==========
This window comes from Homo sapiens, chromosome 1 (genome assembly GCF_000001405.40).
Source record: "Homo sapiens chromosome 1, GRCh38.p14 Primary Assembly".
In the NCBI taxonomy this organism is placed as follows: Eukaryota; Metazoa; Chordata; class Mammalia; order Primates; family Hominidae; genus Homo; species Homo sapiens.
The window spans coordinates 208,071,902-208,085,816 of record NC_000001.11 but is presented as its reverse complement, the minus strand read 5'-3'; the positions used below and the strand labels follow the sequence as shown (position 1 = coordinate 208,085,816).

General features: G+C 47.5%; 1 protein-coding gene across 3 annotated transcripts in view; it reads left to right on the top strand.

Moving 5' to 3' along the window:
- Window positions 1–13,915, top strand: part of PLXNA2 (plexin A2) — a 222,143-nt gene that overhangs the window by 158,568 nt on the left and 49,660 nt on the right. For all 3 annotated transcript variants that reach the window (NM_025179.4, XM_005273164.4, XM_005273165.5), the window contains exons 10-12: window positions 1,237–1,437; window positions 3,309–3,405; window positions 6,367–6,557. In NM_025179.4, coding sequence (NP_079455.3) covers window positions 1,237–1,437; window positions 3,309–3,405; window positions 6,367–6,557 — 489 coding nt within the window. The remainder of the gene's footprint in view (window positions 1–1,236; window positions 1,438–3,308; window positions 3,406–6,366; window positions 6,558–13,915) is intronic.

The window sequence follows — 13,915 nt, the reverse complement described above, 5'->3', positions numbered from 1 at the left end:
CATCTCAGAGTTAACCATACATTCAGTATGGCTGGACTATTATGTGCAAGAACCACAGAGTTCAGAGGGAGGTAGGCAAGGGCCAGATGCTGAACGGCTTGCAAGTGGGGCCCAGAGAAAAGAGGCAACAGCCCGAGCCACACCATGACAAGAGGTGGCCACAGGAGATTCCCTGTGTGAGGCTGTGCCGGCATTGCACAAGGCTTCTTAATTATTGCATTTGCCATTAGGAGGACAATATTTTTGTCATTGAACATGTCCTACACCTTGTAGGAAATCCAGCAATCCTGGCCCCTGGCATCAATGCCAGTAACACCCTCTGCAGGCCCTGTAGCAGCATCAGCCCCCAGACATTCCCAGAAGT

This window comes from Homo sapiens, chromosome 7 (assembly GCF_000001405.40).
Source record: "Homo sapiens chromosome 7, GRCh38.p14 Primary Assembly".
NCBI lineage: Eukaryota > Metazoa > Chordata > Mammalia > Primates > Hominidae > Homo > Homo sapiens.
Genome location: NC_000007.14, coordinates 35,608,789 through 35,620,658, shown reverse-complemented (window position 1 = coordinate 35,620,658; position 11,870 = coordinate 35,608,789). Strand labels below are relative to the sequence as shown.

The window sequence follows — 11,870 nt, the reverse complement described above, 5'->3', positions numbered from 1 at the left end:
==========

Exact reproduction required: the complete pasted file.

This window comes from Homo sapiens, chromosome 1 (genome assembly GCF_000001405.40).
Source record: "Homo sapiens chromosome 1, GRCh38.p14 Primary Assembly".
In the NCBI taxonomy this organism is placed as follows: Eukaryota; Metazoa; Chordata; class Mammalia; order Primates; family Hominidae; genus Homo; species Homo sapiens.
The window spans coordinates 208,071,902-208,085,816 of record NC_000001.11 but is presented as its reverse complement, the minus strand read 5'-3'; the positions used below and the strand labels follow the sequence as shown (position 1 = coordinate 208,085,816).

General features: G+C 47.5%; 1 protein-coding gene across 3 annotated transcripts in view; it reads left to right on the top strand.

Moving 5' to 3' along the window:
- Window positions 1–13,915, top strand: part of PLXNA2 (plexin A2) — a 222,143-nt gene that overhangs the window by 158,568 nt on the left and 49,660 nt on the right. For all 3 annotated transcript variants that reach the window (NM_025179.4, XM_005273164.4, XM_005273165.5), the window contains exons 10-12: window positions 1,237–1,437; window positions 3,309–3,405; window positions 6,367–6,557. In NM_025179.4, coding sequence (NP_079455.3) covers window positions 1,237–1,437; window positions 3,309–3,405; window positions 6,367–6,557 — 489 coding nt within the window. The remainder of the gene's footprint in view (window positions 1–1,236; window positions 1,438–3,308; window positions 3,406–6,366; window positions 6,558–13,915) is intronic.

The window sequence follows — 13,915 nt, the reverse complement described above, 5'->3', positions numbered from 1 at the left end:
CATCTCAGAGTTAACCATACATTCAGTATGGCTGGACTATTATGTGCAAGAACCACAGAGTTCAGAGGGAGGTAGGCAAGGGCCAGATGCTGAACGGCTTGCAAGTGGGGCCCAGAGAAAAGAGGCAACAGCCCGAGCCACACCATGACAAGAGGTGGCCACAGGAGATTCCCTGTGTGAGGCTGTGCCGGCATTGCACAAGGCTTCTTAATTATTGCATTTGCCATTAGGAGGACAATATTTTTGTCATTGAACATGTCCTACACCTTGTAGGAAATCCAGCAATCCTGGCCCCTGGCATCAATGCCAGTAACACCCTCTGCAGGCCCTGTAGCAGCATCAGCCCCCAGACATTCCCAGAAGT

This window comes from Homo sapiens, chromosome 7 (assembly GCF_000001405.40).
Source record: "Homo sapiens chromosome 7, GRCh38.p14 Primary Assembly".
NCBI lineage: Eukaryota > Metazoa > Chordata > Mammalia > Primates > Hominidae > Homo > Homo sapiens.
Genome location: NC_000007.14, coordinates 35,608,789 through 35,620,658, shown reverse-complemented (window position 1 = coordinate 35,620,658; position 11,870 = coordinate 35,608,789). Strand labels below are relative to the sequence as shown.

The window sequence follows — 11,870 nt, the reverse complement described above, 5'->3', positions numbered from 1 at the left end: